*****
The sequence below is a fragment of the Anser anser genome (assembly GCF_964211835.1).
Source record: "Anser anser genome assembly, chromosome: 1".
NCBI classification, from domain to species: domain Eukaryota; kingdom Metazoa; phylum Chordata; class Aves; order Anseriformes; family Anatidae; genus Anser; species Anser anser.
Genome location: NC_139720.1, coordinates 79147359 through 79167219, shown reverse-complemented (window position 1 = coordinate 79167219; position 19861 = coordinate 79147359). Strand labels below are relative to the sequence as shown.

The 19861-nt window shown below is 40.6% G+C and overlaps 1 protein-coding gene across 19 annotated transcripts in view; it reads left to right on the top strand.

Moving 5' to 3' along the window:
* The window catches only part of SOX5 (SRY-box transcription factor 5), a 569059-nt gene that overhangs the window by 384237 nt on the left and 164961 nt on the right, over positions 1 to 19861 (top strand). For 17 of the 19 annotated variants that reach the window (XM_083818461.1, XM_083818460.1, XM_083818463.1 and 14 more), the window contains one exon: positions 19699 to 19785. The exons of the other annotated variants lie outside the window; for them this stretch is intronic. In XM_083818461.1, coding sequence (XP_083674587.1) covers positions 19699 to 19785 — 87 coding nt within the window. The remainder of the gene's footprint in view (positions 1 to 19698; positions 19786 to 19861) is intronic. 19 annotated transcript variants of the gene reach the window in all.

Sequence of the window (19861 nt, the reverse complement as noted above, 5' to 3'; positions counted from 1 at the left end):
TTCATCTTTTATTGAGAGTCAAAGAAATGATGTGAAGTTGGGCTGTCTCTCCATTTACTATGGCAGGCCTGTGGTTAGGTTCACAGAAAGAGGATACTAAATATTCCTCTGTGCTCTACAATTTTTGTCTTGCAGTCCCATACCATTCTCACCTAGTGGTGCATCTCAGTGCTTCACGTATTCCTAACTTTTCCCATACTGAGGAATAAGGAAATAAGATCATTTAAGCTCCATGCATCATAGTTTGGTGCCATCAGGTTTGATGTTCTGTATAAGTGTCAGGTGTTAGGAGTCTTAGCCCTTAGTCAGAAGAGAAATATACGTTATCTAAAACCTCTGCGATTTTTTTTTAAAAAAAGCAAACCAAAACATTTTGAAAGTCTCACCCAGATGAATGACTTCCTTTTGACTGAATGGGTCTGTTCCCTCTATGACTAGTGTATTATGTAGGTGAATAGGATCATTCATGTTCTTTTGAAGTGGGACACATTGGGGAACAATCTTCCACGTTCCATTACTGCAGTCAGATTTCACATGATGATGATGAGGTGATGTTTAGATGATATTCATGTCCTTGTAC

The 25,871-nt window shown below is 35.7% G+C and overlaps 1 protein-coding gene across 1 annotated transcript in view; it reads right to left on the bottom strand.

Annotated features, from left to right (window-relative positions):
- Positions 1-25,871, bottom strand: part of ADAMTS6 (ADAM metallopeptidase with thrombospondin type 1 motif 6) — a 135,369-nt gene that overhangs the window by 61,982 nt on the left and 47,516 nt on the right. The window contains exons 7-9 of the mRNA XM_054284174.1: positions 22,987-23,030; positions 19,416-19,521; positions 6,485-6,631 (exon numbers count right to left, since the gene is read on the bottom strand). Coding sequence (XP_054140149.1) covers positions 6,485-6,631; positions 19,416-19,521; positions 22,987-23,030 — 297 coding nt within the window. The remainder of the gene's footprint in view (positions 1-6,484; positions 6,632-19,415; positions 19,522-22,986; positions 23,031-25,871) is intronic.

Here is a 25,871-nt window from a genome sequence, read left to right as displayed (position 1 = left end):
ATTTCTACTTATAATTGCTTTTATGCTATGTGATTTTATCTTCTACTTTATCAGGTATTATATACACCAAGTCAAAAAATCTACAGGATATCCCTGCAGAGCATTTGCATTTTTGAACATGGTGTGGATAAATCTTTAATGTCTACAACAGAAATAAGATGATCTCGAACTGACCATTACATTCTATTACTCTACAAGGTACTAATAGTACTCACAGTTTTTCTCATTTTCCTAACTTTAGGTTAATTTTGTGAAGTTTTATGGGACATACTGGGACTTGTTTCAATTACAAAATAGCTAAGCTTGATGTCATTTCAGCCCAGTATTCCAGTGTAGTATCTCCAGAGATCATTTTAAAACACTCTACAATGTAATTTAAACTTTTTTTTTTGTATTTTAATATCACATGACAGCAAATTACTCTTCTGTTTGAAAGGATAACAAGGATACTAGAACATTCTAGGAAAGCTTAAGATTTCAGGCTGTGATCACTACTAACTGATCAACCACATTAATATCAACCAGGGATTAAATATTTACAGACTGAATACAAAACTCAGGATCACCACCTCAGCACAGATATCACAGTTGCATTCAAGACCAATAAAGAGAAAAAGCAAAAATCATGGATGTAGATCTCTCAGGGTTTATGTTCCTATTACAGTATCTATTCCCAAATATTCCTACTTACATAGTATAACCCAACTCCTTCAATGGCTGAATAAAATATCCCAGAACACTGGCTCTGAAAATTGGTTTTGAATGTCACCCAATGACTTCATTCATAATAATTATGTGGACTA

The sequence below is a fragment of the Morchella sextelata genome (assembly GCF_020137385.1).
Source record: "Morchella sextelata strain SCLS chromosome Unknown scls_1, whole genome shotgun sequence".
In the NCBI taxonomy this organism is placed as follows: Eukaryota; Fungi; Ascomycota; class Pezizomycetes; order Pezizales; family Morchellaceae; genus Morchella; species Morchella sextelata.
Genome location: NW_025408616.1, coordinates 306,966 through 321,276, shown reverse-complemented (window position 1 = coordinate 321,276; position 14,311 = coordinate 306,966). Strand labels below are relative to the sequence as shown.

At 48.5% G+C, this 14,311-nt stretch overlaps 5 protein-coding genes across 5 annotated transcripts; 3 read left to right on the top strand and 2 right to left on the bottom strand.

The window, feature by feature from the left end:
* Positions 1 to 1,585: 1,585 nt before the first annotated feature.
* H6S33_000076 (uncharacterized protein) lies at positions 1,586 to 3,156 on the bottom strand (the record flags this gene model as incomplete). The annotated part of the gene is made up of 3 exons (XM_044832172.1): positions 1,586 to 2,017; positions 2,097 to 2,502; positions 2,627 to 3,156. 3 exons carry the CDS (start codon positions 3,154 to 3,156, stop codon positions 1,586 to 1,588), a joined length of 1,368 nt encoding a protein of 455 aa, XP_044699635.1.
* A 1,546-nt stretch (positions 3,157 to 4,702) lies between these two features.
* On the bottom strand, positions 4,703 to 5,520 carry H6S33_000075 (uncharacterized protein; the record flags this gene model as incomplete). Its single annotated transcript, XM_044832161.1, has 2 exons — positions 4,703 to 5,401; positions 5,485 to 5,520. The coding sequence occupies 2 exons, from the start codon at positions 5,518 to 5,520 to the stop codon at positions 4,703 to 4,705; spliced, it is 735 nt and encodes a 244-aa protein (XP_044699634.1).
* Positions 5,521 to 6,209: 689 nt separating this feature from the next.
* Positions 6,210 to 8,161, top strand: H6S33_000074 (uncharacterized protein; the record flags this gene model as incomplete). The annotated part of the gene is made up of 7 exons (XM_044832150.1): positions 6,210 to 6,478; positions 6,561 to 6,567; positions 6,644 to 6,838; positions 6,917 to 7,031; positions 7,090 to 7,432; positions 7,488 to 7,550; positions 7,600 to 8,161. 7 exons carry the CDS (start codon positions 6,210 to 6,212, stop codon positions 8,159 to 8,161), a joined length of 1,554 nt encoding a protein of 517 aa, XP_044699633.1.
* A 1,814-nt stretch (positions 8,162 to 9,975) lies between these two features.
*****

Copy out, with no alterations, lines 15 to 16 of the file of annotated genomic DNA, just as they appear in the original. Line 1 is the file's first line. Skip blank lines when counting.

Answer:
The sequence below is a fragment of the Morchella sextelata genome (assembly GCF_020137385.1).
Source record: "Morchella sextelata strain SCLS chromosome Unknown scls_1, whole genome shotgun sequence".